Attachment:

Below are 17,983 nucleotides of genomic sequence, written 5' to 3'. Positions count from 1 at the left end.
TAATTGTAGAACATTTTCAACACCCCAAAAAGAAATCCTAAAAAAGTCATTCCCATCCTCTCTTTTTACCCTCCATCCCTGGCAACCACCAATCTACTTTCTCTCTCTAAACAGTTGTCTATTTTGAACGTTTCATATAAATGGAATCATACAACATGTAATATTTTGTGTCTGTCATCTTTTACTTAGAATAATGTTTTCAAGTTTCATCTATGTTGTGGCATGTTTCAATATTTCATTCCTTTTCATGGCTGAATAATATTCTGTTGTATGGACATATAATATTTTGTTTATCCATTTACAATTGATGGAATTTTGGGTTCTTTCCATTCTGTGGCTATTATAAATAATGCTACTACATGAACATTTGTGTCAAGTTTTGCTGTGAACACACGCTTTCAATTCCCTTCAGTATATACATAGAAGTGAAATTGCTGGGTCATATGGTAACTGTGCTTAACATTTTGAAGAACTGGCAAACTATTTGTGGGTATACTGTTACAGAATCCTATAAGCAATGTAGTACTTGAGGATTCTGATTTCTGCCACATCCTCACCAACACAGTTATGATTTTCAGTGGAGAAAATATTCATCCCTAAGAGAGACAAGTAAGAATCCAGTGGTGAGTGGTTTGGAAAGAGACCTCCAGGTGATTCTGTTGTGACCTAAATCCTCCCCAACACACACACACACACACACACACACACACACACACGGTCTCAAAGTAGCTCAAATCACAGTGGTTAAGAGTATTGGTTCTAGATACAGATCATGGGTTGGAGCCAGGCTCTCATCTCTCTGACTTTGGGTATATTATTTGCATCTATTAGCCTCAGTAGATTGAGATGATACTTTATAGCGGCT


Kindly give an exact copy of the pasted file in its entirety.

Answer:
Below are 17,983 nucleotides of genomic sequence, written 5' to 3'. Positions count from 1 at the left end.
TAATTGTAGAACATTTTCAACACCCCAAAAAGAAATCCTAAAAAAGTCATTCCCATCCTCTCTTTTTACCCTCCATCCCTGGCAACCACCAATCTACTTTCTCTCTCTAAACAGTTGTCTATTTTGAACGTTTCATATAAATGGAATCATACAACATGTAATATTTTGTGTCTGTCATCTTTTACTTAGAATAATGTTTTCAAGTTTCATCTATGTTGTGGCATGTTTCAATATTTCATTCCTTTTCATGGCTGAATAATATTCTGTTGTATGGACATATAATATTTTGTTTATCCATTTACAATTGATGGAATTTTGGGTTCTTTCCATTCTGTGGCTATTATAAATAATGCTACTACATGAACATTTGTGTCAAGTTTTGCTGTGAACACACGCTTTCAATTCCCTTCAGTATATACATAGAAGTGAAATTGCTGGGTCATATGGTAACTGTGCTTAACATTTTGAAGAACTGGCAAACTATTTGTGGGTATACTGTTACAGAATCCTATAAGCAATGTAGTACTTGAGGATTCTGATTTCTGCCACATCCTCACCAACACAGTTATGATTTTCAGTGGAGAAAATATTCATCCCTAAGAGAGACAAGTAAGAATCCAGTGGTGAGTGGTTTGGAAAGAGACCTCCAGGTGATTCTGTTGTGACCTAAATCCTCCCCAACACACACACACACACACACACACACACACACACACGGTCTCAAAGTAGCTCAAATCACAGTGGTTAAGAGTATTGGTTCTAGATACAGATCATGGGTTGGAGCCAGGCTCTCATCTCTCTGACTTTGGGTATATTATTTGCATCTATTAGCCTCAGTAGATTGAGATGATACTTTATAGCGGCT